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Out in the open

Transparency keeps us honest by Mavuto Kalulu and Terra Aquia Special to the Democrat-Gazette | November 16, 2017 at 3:00 a.m.

A Sept. 8 article in the Log Cabin Democrat uncovered a legislative audit that found undocumented expenditures by the city of Damascus' former police chief of nearly $10,000 on restaurant meals, clothing, shoes, online shopping, and more. All of these were purchased with state funds.

This corruption too often goes unnoticed. Audits are necessary for all government entities if we are serious about detecting corrupt activities.

Audits reveal whether or not government entities are complying with Arkansas' fiscal and financial law. While noncompliance does not necessarily imply fraudulent activities, undocumented expenditures deprive taxpayers of useful information they need to make informed evaluations of how government entities use tax dollars.

This Damascus revelation put the former police chief in the spotlight, but it is also a reminder to be vigilant about the compliance of other government entities. A quick glance at the audit reports from 1998 to 2016 for the city of Damascus reveals that other offices have also been noncompliant with the Arkansas fiscal and financial laws. For example, the office of the recorder/treasurer did not comply with the law eight times over the 18-year period.

All government entities need to follow the rules and regulations in their reporting of financial information. An accurate record of government finances is part of the good stewardship of resources taxpayers expect of their elected officials.

While legislative audits are important for detecting abuses, they can only identify wrongdoings after they've occurred. This means that we need to deter corruption from happening in the first place.

One way is to improve the transparency of government processes and activities. Financial information should be easily accessible to citizens.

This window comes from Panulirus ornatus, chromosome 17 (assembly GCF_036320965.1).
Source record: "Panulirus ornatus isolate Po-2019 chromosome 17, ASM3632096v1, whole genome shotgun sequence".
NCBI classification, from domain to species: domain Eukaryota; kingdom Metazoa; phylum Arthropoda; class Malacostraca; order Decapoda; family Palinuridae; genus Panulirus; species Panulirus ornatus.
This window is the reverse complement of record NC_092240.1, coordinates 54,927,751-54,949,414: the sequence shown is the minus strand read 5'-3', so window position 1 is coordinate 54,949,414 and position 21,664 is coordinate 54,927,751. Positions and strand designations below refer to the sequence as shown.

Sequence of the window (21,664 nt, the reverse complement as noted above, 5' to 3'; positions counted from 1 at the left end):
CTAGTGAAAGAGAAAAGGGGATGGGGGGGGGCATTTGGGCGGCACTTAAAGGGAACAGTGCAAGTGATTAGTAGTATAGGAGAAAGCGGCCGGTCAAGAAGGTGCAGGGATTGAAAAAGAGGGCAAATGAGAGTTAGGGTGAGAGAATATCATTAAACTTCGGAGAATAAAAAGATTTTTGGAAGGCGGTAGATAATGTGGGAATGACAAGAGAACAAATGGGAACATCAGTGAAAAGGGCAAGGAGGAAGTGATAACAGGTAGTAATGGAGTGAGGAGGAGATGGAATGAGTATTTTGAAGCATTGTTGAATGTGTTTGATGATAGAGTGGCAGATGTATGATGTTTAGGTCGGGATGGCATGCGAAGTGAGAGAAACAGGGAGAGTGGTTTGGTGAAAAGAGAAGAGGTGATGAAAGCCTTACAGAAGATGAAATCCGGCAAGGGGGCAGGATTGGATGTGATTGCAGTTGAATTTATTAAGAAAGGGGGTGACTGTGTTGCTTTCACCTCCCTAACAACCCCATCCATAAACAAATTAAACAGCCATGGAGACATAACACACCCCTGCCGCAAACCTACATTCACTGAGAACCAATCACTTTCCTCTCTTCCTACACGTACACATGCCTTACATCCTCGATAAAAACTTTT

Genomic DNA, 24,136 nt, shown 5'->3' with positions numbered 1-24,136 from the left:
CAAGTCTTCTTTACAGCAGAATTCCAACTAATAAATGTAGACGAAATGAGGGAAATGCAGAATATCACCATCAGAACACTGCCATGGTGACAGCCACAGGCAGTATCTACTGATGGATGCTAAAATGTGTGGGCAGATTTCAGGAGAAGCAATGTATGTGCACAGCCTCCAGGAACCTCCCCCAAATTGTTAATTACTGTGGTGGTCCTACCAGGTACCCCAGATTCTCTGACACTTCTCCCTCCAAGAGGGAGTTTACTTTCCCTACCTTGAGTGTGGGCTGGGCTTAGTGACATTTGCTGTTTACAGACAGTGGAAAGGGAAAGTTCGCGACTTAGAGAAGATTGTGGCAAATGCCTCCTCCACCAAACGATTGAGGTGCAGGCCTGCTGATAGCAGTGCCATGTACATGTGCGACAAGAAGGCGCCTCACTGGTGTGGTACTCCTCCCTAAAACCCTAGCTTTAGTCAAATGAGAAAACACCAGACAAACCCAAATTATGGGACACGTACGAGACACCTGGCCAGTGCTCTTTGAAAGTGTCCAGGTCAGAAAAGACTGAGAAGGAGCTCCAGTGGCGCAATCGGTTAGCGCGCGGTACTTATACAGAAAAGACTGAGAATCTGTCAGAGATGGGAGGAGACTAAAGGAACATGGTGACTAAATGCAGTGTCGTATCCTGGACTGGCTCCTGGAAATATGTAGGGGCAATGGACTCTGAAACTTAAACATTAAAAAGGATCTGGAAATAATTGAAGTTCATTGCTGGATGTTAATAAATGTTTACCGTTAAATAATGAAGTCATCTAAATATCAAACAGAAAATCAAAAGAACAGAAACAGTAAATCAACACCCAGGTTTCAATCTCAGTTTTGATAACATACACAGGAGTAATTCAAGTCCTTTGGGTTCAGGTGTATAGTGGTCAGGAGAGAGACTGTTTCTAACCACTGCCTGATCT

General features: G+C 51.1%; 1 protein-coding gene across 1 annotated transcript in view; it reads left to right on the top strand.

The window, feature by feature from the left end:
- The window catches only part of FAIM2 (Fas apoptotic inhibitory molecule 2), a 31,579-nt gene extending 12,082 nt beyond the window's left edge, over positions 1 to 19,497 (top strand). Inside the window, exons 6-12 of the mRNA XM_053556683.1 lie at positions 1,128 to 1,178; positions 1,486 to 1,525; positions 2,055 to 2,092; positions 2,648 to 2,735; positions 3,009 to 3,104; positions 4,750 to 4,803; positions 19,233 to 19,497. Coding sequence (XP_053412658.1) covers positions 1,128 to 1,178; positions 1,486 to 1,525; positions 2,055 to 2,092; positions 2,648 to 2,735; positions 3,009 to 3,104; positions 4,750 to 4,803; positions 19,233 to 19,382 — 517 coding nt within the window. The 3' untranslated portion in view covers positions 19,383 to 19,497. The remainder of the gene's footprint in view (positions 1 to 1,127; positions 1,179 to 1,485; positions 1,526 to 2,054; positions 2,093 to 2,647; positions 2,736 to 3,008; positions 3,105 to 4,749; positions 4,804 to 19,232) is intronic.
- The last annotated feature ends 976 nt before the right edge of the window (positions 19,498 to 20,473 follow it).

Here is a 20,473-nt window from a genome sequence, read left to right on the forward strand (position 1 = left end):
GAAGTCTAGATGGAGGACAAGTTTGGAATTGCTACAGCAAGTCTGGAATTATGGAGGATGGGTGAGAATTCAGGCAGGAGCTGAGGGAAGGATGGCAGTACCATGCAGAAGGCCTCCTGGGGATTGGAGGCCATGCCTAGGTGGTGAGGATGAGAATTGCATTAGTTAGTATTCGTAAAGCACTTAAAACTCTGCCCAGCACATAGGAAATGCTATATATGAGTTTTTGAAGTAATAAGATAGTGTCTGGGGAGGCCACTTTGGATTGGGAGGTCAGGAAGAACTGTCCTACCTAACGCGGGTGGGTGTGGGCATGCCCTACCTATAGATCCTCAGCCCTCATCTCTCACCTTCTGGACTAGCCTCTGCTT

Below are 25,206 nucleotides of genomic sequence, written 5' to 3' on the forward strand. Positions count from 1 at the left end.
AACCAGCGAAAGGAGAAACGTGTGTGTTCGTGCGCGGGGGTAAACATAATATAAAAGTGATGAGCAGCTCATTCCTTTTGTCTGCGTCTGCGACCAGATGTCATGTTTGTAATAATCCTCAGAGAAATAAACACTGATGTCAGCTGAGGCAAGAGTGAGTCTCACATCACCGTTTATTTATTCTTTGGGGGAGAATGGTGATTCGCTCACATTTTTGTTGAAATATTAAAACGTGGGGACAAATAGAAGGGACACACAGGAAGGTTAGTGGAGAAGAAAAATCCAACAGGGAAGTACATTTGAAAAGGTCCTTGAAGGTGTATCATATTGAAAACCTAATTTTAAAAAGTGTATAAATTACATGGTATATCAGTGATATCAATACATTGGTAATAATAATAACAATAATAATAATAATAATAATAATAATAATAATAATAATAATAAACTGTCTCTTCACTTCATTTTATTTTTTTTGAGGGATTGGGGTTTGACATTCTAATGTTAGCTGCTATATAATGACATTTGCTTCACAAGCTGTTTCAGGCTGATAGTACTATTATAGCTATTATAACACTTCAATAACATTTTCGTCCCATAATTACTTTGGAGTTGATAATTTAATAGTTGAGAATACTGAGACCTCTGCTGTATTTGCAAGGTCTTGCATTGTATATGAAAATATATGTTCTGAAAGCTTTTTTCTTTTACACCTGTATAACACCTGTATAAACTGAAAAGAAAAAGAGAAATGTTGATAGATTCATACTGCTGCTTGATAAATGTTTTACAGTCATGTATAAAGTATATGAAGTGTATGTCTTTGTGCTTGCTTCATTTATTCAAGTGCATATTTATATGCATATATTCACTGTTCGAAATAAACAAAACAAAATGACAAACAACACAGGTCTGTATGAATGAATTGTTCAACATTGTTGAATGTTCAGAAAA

Transparency International, a leading organization in combating corruption across the world, identifies transparency as one of the key ingredients for reducing abuse of public resources. Officials that are monitored and scrutinized by the public in real time will be prudent in the way they use tax dollars. This is supported by research published in Public Administration Review, which shows that transparency improves financial management by making fraud easier to find.

How is Arkansas faring with government transparency? A 2013 Transparency Report Card produced by the Sunshine Review showed that the Arkansas state government earned a C+, and Arkansas counties earned an F.

Arkansas' county governments are far less transparent than state government, yet they are just as important. Their closeness to the citizens allows them to be direct providers of most public services, including public health and public safety. When citizens are unaware of how elected officials allocate tax dollars, abuses can take place.

Arkansas' tax burden is much larger than neighboring states. According to data from the Census Bureau and Bureau of Economic Analysis, Arkansas' tax revenue as a share of state GDP is bigger compared to neighboring states. Taxing Arkansans at a higher clip than neighboring states means that our public officials should be even more prudent in the way they spend tax dollars. Every dollar misappropriated means a dollar less to provide public safety for the citizens. In the case of the city of Damascus' former police chief, $9,273 are now not available to provide public safety to 383 residents.

The Arkansas Bureau of Legislative Audit promotes sound financial management and accountability of public resources, but it is not enough. Arkansans deserve to know how every one of their tax dollars is spent. To ensure that, financial transparency from the local and state government is imperative. All Arkansas local governments should make their up-to-date financial information easily accessible to the public by posting the information online in a fashion similar to the state's transparency.


Mavuto Kalulu is a policy analyst at the Arkansas Center for Research in Economics (ACRE) at the University of Central Arkansas in Conway. Terra Aquia is a research assistant at ACRE. The views expressed are those of the authors and do not necessarily reflect those of the University of Central Arkansas.

Editorial on 11/16/2017

Print Headline: Out in the open


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